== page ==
With over 25,000 pieces of art at Nike Art Centre’s gallery space, the proposed Arts Village in Abuja has enough pool of collection to feed from the Lagos facility. Perhaps, as part of preparation towards the building of the Textile Museum, promotion through workshops for better understanding of textile art would be touted as the focus of Nike Art Centre this year.
If anyone is interested in researching Nigeria’s tourism business in the context of foreign inflow of visitors, the Nike Art Centre appears to be the right resource spot. It is no longer news that the centre is known to be a spot of attraction for foreign tourists.
But a disturbing revelation came to light when Chief Reuben said: “Tourists complain about the difficulty in getting Nigerian visa for visit” and advised government to “relax” the process and condition for “tourist visa so that more visitors can come here” and argued, “we know because tourists who come here complain of difficult of about as much as six months to get a visa to visit Nigeria.”
A few hours after the Okundayes shared their 2018 plans with their guests, a list of artists and art patrons were scheduled to receive awards for their contributions in developing Nigeria’s art. The award night themed ‘Connecting Lagos with Art’ had Prince Yemisi Shyllon, Robin Campbell, Prof. Peju Layiwola, Ndidi Dike, Sam Ovraiti, Rom Isichei and Peju Alatise, among over 10 others as recipients.
“The awards are important to encourage people to do better in creating and promoting art,” Chief Reuben explained. “We hope to make the award a yearly event.”Still on arts as a crucial content of tourism, the Nike Arts Centre appears to have its main focus of the year on Lagos State.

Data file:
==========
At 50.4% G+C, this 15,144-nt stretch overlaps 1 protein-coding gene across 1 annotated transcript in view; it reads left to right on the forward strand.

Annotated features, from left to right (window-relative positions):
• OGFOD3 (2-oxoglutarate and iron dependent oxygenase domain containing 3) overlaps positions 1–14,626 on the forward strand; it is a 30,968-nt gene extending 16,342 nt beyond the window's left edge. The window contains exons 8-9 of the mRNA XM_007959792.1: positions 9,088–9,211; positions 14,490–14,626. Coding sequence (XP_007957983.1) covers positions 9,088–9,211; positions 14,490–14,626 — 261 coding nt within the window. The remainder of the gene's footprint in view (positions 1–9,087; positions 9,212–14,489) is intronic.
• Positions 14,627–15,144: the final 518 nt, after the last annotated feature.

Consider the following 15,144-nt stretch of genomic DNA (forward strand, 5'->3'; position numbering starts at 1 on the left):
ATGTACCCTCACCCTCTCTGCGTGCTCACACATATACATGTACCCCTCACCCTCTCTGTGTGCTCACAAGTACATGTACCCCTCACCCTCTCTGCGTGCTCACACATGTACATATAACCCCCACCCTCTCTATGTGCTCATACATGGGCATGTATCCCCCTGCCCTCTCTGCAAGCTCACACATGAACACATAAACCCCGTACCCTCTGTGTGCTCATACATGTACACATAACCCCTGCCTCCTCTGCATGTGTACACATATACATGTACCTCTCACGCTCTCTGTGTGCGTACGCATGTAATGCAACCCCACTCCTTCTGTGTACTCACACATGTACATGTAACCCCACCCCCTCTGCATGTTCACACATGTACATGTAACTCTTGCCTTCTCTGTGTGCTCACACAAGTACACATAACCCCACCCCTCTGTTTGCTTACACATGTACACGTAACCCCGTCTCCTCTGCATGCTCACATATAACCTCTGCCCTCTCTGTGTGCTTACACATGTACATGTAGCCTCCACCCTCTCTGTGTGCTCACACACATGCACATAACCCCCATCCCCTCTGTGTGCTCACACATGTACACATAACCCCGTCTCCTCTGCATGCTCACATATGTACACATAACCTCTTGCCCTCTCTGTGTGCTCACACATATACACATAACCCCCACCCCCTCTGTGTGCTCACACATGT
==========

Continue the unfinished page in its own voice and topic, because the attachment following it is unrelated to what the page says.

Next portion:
It’s a proposed Public Private Partnership (PPP) to be known as Trash to Treasure. Nike said the project is a collaboration with Lagos State Government, adding, “It’s called Trash to Treasure, which we want to use in creating monthly festivals in collaboration with Lagos State Government.” What looks like the pilot process of the proposed collaboration, she said, “has already started with a private outfit, Sisi Oge Beauty Pageant” and noted that Lagos has so much potential to be host to as many festivals as possible. “We can recreate other festivals in Lagos; people don’t need to travel out of the city to attend major festivals in the country.”
When the Nike Art Centre opened six years ago, space utilisation in curatorial articulation gave artists, who work in large format canvas and installation, more windows of artistic expression.
Also, the centre expanded the number of works on display for exhibitions with a minimum of about 50 works on each of the four-flour building. It was an unprecedented availability of space in Nigerian art exhibition circuit despite the building’s challenge of columns that could obstruct viewing.In a given exhibition that may need the entire gallery space, as many as 300 pieces of art can be on display in a conservative curatorial style devoid of choking.